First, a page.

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People v. Miller

OPINION FILED NOVEMBER 13, 1980.

THE PEOPLE OF THE STATE OF ILLINOIS, PLAINTIFF-APPELLEE,

v.

JOSEPH MILLER ET AL., DEFENDANTS-APPELLANTS.



APPEAL from the Circuit Court of Cook County; the Hon. SYLVESTER CLOSE, Judge, presiding.

MR. PRESIDING JUSTICE LINN DELIVERED THE OPINION OF THE COURT:

Following a jury trial, defendants Joseph Miller and Michael Jones, were each convicted of two counts of burglary (Ill. Rev. Stat. 1975, ch. 38, par. 19-1) and one count of theft (Ill. Rev. Stat. 1975, ch. 38, par. 16-1(a)(1)). Defendant Jones was sentenced to an extended term of 10 years in the Department of Corrections, and defendant Miller was sentenced to a term of 1 to 3 years. The defendants have appealed, contending that they were denied the effective assistance of counsel, and defendant Jones further appeals his sentence, contending that it was improperly imposed. We affirm.

The defendants were charged by information with the offense of burglary. Prior to trial the State was granted leave to amend the information to include an additional count of burglary and one count of theft of property over $150. No objection was raised by the defense, and offers of reswearing and reexecution of the information were waived. On the following day, the court denied a defense motion to strike the amendments which was made by a different assistant public defender representing the defendants.

Trial commenced, and Shirley Cotton Hubbard was called as the first witness. She testified that at about 7:30 a.m. on March 14, 1978, she left the apartment which she shared with Robert Hubbard at 7922 South Marshfield in Chicago, Illinois, to go to work. She received a telephone call about 3 p.m. that afternoon and returned to her apartment, where she noted that the glass in the rear door was broken and two television sets were missing.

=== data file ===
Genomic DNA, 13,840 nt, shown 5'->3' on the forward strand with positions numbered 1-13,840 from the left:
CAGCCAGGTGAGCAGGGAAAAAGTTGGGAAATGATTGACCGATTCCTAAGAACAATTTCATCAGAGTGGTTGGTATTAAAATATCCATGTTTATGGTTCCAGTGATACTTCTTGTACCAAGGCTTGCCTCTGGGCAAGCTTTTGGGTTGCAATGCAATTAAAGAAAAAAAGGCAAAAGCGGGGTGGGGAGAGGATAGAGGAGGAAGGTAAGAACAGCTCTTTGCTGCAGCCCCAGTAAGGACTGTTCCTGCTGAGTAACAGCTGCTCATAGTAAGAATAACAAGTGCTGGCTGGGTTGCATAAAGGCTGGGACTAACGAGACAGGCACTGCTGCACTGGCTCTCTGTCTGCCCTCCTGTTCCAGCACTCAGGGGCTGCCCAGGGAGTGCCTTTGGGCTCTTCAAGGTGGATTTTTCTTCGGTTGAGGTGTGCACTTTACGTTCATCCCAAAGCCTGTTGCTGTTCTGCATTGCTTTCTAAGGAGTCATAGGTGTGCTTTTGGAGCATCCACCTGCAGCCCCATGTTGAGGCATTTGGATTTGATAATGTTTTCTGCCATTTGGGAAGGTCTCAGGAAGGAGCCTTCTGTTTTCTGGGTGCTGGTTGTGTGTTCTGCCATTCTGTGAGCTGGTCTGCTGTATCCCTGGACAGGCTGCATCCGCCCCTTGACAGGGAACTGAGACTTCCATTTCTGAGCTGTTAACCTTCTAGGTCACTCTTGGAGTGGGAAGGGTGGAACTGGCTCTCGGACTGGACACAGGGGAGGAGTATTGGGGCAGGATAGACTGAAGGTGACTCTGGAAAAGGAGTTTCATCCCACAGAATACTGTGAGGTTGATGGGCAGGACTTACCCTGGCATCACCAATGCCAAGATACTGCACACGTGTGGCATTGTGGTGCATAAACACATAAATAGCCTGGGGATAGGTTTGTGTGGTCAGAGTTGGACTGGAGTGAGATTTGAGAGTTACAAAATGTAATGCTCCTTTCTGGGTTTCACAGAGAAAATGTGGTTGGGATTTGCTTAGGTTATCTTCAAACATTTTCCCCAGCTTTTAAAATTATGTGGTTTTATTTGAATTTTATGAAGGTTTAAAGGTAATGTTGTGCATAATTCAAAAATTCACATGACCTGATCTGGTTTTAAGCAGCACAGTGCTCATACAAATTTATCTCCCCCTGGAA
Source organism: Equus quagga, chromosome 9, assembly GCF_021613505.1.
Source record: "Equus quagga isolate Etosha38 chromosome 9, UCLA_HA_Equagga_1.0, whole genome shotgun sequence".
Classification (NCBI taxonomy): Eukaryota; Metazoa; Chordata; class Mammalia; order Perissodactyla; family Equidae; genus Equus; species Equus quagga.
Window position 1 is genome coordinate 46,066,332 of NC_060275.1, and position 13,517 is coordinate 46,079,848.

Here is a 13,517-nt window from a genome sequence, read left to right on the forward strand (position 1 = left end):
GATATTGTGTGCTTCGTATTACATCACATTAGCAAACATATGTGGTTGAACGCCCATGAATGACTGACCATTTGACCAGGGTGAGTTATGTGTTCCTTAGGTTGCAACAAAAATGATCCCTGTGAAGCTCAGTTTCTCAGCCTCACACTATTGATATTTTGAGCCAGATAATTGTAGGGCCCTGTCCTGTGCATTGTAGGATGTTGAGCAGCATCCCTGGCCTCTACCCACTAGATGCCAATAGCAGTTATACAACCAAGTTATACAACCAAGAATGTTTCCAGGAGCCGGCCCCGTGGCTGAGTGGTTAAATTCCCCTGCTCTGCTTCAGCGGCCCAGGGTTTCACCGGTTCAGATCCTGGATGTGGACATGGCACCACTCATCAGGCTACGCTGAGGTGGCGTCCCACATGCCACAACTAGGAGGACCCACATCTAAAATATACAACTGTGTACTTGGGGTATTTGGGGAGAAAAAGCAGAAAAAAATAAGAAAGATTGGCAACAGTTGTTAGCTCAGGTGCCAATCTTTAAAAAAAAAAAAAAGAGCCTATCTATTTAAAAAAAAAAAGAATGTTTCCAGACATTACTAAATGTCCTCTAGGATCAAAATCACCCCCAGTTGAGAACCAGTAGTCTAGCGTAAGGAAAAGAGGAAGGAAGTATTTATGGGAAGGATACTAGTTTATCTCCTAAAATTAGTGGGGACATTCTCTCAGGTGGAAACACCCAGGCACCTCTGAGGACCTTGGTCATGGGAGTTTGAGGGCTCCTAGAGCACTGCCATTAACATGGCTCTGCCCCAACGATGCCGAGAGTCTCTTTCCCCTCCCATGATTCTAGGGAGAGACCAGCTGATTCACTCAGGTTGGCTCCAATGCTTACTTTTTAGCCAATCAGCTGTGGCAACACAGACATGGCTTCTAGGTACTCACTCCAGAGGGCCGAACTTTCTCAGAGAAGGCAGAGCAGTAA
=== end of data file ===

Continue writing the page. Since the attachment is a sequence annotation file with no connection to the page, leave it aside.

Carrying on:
Julius Davis, a 15-year-old high school student, testified that he lived across the street from the Hubbards, and on the morning of March 14, 1978, he saw the defendants carrying two television sets from the Hubbard apartment. He stated that defendants walked through the gangway and across the alley to James Hubbard's residence at 7919 South Paulina Street, where they placed the television sets in front of the back door. As the defendants walked out of the gangway, they encountered the witness and his friends. The witness stated that he saw the defendants later in the day when they came out of the front door of the Paulina Street address, got into a cab with the television sets and drove off.

James Barlow testified that he and two friends walked into the gangway of the 7919 South Paulina address, where he observed two television sets outside the basement of James Hubbard's apartment which he recognized as the property of Robert Hubbard. He and his companions then took the television sets inside the Hubbard apartment and called the police and Mrs. Hubbard. The witness left the apartment to pick up Mrs. Hubbard, and left Caroline Hubbard there, along with several other children. When he returned about 3:30 p.m., the police had arrived on the scene.

Twelve-year-old Caroline Hubbard was examined by the court and found competent to testify. Under direct examination she stated that she resided at 7919 South Paulina and had returned to her residence about 3 p.m. on the afternoon of March 14, 1978. She said that her brother, James, John Barlow and several others were present in the apartment and that she saw two television sets that belonged to her uncle. She stated that she remained in the apartment with five other children after Barlow left. She testified that someone knocked on the back door and demanded the television sets. In the course of her testimony she also stated that she was about several feet from the door when the demand was made and saw the middle part of the face of one of the men through the window of the door. She said that she heard one of the men say, "Bust the door down," and with that the door flew open. The children darted out, and she ran up to the second floor and hid behind a box. From her hiding place she testified that she heard the men walking downstairs and saw one tall man and one short man. She identified defendant Jones as the second man whom she saw from the rear carrying away her uncle's television set.